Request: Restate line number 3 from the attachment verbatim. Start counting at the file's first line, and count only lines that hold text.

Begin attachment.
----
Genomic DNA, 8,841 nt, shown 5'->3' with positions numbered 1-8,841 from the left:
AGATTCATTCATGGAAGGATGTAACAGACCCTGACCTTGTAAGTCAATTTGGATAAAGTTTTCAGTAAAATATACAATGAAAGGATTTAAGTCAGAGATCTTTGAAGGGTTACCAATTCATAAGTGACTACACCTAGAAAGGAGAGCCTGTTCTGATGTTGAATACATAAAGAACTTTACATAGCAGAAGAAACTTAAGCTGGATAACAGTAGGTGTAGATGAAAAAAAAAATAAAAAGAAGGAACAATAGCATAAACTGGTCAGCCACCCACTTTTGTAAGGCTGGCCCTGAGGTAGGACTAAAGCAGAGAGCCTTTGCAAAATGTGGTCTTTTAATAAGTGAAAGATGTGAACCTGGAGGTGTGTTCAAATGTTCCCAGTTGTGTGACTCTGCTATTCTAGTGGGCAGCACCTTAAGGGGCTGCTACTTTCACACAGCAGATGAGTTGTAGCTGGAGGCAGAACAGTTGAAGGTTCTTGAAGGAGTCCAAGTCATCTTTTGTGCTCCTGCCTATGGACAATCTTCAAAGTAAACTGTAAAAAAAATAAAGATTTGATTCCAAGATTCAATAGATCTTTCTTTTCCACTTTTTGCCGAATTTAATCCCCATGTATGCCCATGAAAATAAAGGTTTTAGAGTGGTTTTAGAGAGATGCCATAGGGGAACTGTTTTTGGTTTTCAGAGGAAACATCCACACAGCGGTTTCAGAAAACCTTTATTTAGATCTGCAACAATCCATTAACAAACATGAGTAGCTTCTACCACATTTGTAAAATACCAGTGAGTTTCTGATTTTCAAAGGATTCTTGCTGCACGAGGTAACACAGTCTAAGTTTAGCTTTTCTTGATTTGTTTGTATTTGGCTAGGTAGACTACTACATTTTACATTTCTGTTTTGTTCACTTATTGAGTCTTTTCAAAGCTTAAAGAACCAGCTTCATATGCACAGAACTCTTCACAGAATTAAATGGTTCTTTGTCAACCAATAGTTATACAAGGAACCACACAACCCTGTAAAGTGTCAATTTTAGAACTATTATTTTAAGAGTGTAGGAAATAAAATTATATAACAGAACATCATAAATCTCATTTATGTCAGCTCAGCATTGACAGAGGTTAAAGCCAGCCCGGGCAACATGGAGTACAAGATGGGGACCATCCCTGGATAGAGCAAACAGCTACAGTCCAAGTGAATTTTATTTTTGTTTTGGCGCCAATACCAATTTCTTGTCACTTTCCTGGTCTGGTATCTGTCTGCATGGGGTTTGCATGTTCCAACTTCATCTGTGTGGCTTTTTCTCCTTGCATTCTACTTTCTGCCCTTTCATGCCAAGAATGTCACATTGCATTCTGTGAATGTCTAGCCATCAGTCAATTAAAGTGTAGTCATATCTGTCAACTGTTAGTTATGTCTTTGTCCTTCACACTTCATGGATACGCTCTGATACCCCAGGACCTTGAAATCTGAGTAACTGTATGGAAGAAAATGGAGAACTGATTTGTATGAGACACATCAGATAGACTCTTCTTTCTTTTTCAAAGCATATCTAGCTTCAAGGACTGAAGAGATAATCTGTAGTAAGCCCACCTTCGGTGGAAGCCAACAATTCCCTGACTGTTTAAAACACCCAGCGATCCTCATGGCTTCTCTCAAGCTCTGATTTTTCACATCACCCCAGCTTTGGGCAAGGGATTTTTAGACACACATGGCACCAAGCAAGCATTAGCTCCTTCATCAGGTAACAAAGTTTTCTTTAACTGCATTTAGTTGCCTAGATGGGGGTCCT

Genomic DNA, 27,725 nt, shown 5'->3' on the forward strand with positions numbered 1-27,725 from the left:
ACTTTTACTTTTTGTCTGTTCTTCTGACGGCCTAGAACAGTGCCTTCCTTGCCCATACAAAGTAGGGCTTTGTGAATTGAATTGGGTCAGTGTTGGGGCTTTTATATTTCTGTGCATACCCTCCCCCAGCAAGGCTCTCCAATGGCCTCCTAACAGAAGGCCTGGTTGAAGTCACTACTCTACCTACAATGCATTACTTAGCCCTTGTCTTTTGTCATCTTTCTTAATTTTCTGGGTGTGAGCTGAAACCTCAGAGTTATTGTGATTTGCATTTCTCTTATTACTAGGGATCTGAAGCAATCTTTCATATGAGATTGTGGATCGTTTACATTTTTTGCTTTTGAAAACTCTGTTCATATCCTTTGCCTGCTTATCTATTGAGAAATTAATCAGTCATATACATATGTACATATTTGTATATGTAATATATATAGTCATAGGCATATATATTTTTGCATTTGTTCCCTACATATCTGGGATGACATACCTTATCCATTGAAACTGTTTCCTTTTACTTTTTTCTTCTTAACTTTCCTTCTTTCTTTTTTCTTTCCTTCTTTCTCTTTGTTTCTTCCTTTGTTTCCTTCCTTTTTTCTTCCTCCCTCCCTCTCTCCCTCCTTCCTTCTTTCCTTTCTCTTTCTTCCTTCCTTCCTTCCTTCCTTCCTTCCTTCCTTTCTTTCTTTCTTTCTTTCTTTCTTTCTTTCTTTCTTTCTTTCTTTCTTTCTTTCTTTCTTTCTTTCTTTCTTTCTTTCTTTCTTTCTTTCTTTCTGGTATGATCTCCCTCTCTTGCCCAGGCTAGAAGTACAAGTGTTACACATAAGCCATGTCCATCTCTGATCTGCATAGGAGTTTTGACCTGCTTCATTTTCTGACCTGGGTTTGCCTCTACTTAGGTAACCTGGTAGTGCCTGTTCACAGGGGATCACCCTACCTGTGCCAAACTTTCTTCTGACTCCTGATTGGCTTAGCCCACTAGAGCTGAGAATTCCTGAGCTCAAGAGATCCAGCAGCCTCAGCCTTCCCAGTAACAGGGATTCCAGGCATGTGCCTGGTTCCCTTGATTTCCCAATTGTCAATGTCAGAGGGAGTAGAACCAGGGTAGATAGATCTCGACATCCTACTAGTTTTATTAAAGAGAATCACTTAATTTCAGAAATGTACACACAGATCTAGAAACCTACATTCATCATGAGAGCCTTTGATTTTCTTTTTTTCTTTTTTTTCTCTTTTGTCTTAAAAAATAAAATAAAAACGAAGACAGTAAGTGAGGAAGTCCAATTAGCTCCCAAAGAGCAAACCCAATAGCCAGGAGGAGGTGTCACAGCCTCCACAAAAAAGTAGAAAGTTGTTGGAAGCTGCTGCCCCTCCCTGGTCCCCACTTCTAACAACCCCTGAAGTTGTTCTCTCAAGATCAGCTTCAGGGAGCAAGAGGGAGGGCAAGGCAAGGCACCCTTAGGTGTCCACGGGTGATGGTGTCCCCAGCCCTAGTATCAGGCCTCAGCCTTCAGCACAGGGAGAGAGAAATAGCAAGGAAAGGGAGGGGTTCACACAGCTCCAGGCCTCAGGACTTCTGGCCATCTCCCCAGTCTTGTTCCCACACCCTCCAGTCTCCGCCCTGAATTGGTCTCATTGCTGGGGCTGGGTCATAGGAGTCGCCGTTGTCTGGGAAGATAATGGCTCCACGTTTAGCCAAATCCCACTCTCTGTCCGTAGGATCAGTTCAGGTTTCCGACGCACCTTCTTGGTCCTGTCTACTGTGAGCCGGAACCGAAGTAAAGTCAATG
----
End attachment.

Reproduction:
Genomic DNA, 27,725 nt, shown 5'->3' on the forward strand with positions numbered 1-27,725 from the left: